Bait and switch?

So I read this piece yesterday in which Digby discussed the notion that Rep. Paul Ryan’s Crazy Roadmap to the Future is part of a larger design to make the Catfood Commission recommendations look reasonable:

If I were a conspiracy type, I might even think the catfood salesmen on the commission cooked this whole thing up sometime last December when it was obvious that the liberals weren’t going to sign on. But I’m not a conspiracy type so I’d imagine that this is just something they all fortuitously and individually stumbled into on their way to a big donor meeting. There doesn’t have to be a conspiracy — it’s just part of the culture. Look at how the Village greeted Ryan today. Cleopatra would be jealous.

Digby might think that’s crazy talk, but I don’t. That’s why I posed that question to Nancy Pelosi on a blogger conference call she held today on the budget. I said that some of us were concerned that the administration was going to use the Ryan budget to make the deficit commission proposals look reasonable, and asked if she’d speak to that.

The response I got wasn’t all that reassuring.

“If you subtract Social Security from it, [their proposals] to make it more solvent, that doesn’t belong in any discussion about cutting the deficit,” she said. “They shouldn’t include policy decisions about social security. They don’t belong on the same table.”

Once you subtract the Social Security proposals, “there are some good things in the deficit commission report.”

She pointed out their recommendations include a “very big cut in defense” and in revenue earmarks. “There are features that are very good, not the full package,” she said.

Then she said “ninety percent of our focus has to be putting the spotlight on the bad things in their budget.”

I got the distinct impression I was being deflected.

I won’t argue about the “good things” Leader Pelosi says are left in the deficit commission chairmans proposal after we remove the cuts to Social Security.

There are, indeed, what appears to be some good, practical proposals. But Republicans aren’t going to vote for the sensible ideas on their merits. They’ll hold them hostage until they also get their wacky right-wing proposals adopted.

And let’s face it: The Democrats will give it to them.

And can we drop the political game pieces and get back to reality? Republicans don’t care about the deficit. Repeat after me: Republicans don’t care about the deficit. Did you hear a peep out of them during the Bush years? Of course not. Because Republicans don’t care about the deficit.

This is the same game they’ve been playing for decades. It’s just that this time, they’ve got the Democrats running the ball for them.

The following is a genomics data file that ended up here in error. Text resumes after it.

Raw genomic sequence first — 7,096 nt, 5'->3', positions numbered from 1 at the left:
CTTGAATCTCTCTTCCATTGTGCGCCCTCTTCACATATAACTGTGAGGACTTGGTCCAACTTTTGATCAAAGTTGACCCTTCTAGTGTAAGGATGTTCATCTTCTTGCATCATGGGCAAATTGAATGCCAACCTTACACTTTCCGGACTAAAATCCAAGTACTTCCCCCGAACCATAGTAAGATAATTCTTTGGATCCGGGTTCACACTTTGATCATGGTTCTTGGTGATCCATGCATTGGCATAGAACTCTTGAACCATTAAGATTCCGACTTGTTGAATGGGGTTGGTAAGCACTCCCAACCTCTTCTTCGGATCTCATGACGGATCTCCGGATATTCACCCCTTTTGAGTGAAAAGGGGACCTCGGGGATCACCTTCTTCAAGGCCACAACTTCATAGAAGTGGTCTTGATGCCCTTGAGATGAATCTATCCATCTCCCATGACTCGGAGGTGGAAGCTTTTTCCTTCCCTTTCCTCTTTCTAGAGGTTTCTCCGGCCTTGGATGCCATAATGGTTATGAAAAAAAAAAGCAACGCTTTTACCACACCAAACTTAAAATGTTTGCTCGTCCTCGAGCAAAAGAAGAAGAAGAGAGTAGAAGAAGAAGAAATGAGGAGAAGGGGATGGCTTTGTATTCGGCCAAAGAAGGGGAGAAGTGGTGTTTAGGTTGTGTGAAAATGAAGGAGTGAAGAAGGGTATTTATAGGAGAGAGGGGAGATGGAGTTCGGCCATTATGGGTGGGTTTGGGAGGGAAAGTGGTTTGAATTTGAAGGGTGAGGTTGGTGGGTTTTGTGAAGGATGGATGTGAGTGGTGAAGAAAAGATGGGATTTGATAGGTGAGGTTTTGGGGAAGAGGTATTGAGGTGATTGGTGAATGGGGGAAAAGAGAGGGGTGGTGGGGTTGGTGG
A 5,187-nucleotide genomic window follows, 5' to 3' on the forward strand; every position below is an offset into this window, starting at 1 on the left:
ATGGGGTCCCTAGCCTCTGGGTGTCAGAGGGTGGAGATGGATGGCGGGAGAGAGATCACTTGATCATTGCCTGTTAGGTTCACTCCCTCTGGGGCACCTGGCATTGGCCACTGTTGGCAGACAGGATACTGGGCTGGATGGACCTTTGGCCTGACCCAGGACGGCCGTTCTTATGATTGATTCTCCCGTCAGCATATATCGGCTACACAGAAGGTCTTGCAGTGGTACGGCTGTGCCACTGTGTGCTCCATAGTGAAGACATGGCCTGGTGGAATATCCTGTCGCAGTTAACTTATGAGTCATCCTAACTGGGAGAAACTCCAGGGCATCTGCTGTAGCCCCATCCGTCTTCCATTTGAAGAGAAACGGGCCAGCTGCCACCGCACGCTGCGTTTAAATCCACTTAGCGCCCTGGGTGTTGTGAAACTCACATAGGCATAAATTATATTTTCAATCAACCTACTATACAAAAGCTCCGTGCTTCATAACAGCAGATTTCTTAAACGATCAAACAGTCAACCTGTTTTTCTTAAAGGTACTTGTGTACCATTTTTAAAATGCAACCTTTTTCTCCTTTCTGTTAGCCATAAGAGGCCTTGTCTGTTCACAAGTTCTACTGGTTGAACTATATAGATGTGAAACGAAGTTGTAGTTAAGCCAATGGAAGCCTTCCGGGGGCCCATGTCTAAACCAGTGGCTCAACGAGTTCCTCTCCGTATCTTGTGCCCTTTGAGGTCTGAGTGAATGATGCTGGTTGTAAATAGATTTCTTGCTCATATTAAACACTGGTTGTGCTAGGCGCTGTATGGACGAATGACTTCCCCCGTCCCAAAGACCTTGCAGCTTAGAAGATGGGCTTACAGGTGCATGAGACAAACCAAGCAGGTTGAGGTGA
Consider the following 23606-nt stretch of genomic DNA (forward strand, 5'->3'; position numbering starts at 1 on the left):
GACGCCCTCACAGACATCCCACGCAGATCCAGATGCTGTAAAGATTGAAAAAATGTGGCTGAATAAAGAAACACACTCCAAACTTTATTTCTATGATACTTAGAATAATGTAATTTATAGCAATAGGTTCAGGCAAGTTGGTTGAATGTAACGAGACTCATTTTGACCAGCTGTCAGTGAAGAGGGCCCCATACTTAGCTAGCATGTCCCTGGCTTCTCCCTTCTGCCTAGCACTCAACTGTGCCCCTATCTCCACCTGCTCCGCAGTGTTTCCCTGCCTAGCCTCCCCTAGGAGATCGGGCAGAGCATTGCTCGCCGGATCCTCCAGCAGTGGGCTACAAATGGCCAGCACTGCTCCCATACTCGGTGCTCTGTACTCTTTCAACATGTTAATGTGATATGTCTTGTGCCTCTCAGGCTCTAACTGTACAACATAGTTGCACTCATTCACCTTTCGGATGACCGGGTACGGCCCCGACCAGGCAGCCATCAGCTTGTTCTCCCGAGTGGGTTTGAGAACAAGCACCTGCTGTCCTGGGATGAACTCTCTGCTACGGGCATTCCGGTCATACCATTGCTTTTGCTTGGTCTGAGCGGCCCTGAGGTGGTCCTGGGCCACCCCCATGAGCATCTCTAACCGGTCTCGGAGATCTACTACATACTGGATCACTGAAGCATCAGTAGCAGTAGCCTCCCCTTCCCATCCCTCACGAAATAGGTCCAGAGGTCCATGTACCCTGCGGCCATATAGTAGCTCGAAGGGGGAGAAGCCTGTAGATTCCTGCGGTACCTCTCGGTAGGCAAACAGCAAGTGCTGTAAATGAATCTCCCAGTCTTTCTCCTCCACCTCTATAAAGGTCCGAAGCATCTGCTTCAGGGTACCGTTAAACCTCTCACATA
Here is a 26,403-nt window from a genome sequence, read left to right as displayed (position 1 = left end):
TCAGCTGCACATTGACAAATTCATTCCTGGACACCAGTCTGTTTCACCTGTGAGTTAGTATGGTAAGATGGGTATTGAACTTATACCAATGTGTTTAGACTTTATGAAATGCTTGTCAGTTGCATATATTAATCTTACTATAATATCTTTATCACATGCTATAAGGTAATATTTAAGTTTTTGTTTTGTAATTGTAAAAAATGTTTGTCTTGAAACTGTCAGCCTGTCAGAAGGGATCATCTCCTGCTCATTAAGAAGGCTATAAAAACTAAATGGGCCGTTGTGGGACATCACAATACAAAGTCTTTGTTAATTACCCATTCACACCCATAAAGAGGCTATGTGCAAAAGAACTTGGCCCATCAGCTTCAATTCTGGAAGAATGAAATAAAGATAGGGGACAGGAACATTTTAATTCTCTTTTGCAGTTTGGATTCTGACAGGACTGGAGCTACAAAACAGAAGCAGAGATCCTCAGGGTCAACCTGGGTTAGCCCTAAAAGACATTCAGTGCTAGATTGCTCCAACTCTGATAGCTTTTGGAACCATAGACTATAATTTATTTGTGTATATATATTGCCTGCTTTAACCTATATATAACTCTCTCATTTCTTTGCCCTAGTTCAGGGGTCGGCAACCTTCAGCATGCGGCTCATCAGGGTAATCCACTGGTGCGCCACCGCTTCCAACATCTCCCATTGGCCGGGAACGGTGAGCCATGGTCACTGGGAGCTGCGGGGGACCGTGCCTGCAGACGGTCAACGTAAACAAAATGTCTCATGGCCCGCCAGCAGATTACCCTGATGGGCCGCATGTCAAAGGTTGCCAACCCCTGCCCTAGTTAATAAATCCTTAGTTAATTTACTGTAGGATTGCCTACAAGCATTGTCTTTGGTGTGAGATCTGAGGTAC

Remember this?

“I can’t wait for the blood bath in April,” said Alan Simpson at a Christian Science Monitor breakfast roundtable with reporters this morning. “It won’t matter whether two of us have signed this or 14 or 18. When debt limit time comes, they’re going to look around and say, ‘What in the hell do we do now? We’ve got guys who will not approve the debt limit extension unless we give ’em a piece of meat, real meat, off of this package.’ And boy the bloodbath will be extraordinary.”

5 Responses to Bait and switch?

  1. merciless April 6, 2011 at 6:33 pm #

    It’s not a conspiracy. It’s just business.

  2. jawbone April 6, 2011 at 6:41 pm #

    And Obama will precompromise to the point he gives them more than they even demand. Even now, he’s on his way to doing it again.

    What a terrible mistake the Democrats made in ensuring his nomination win; what a terrible thing to do to our nation.

  3. pragmatic realist April 6, 2011 at 9:00 pm #


  4. Ten Bears April 6, 2011 at 11:00 pm #

    I’ve often thought the McCain/Palin ticket threw the election to the O. With Bachmann and the other freaks that have tossed their hats in the ring, I’m beyond thinking so. Obama is a shoe-in, and we are well and truly screwed.

  5. Cay April 8, 2011 at 8:15 pm #

    jawbone, I am as disgusted and saddened by Obama as you are, but he is a direct result of our rotten system. Governments rarely act on behalf of the people anyway and since the Carter administration they’ve managed to dismantle most of the systemic checks that kept us from being an oligarchy. The system is broken and the only way to change things is by exerting outside pressure for a long time. This system isn’t going to elect anyone that really cares about the poor or middle class.

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